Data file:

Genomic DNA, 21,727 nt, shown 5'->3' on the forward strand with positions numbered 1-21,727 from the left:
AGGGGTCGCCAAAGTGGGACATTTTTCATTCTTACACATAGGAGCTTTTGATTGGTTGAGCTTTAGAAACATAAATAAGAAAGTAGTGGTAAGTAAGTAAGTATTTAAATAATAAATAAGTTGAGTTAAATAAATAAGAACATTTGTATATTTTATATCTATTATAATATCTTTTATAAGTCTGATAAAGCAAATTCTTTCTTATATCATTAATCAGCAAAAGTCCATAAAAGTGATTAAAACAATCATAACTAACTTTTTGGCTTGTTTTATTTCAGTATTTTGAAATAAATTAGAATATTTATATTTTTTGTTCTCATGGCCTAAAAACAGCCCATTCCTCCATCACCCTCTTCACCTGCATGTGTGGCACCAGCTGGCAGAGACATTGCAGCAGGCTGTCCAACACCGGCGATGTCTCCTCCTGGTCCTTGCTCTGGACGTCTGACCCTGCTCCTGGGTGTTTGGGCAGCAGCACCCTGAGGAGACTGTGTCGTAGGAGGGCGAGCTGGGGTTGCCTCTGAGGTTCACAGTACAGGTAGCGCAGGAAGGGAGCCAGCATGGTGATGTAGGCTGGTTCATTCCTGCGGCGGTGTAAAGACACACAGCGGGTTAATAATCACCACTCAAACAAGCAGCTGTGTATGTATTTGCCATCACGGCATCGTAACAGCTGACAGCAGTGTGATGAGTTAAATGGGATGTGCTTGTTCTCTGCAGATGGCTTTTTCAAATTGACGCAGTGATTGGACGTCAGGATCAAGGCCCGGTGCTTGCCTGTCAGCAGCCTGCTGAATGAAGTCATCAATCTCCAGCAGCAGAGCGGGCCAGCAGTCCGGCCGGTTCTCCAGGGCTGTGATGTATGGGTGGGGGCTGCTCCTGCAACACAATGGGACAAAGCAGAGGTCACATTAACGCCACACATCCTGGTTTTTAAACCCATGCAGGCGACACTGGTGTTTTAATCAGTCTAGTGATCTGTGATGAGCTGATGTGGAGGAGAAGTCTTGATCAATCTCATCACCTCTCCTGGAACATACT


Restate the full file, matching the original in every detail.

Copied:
Genomic DNA, 21,727 nt, shown 5'->3' on the forward strand with positions numbered 1-21,727 from the left:
AGGGGTCGCCAAAGTGGGACATTTTTCATTCTTACACATAGGAGCTTTTGATTGGTTGAGCTTTAGAAACATAAATAAGAAAGTAGTGGTAAGTAAGTAAGTATTTAAATAATAAATAAGTTGAGTTAAATAAATAAGAACATTTGTATATTTTATATCTATTATAATATCTTTTATAAGTCTGATAAAGCAAATTCTTTCTTATATCATTAATCAGCAAAAGTCCATAAAAGTGATTAAAACAATCATAACTAACTTTTTGGCTTGTTTTATTTCAGTATTTTGAAATAAATTAGAATATTTATATTTTTTGTTCTCATGGCCTAAAAACAGCCCATTCCTCCATCACCCTCTTCACCTGCATGTGTGGCACCAGCTGGCAGAGACATTGCAGCAGGCTGTCCAACACCGGCGATGTCTCCTCCTGGTCCTTGCTCTGGACGTCTGACCCTGCTCCTGGGTGTTTGGGCAGCAGCACCCTGAGGAGACTGTGTCGTAGGAGGGCGAGCTGGGGTTGCCTCTGAGGTTCACAGTACAGGTAGCGCAGGAAGGGAGCCAGCATGGTGATGTAGGCTGGTTCATTCCTGCGGCGGTGTAAAGACACACAGCGGGTTAATAATCACCACTCAAACAAGCAGCTGTGTATGTATTTGCCATCACGGCATCGTAACAGCTGACAGCAGTGTGATGAGTTAAATGGGATGTGCTTGTTCTCTGCAGATGGCTTTTTCAAATTGACGCAGTGATTGGACGTCAGGATCAAGGCCCGGTGCTTGCCTGTCAGCAGCCTGCTGAATGAAGTCATCAATCTCCAGCAGCAGAGCGGGCCAGCAGTCCGGCCGGTTCTCCAGGGCTGTGATGTATGGGTGGGGGCTGCTCCTGCAACACAATGGGACAAAGCAGAGGTCACATTAACGCCACACATCCTGGTTTTTAAACCCATGCAGGCGACACTGGTGTTTTAATCAGTCTAGTGATCTGTGATGAGCTGATGTGGAGGAGAAGTCTTGATCAATCTCATCACCTCTCCTGGAACATACT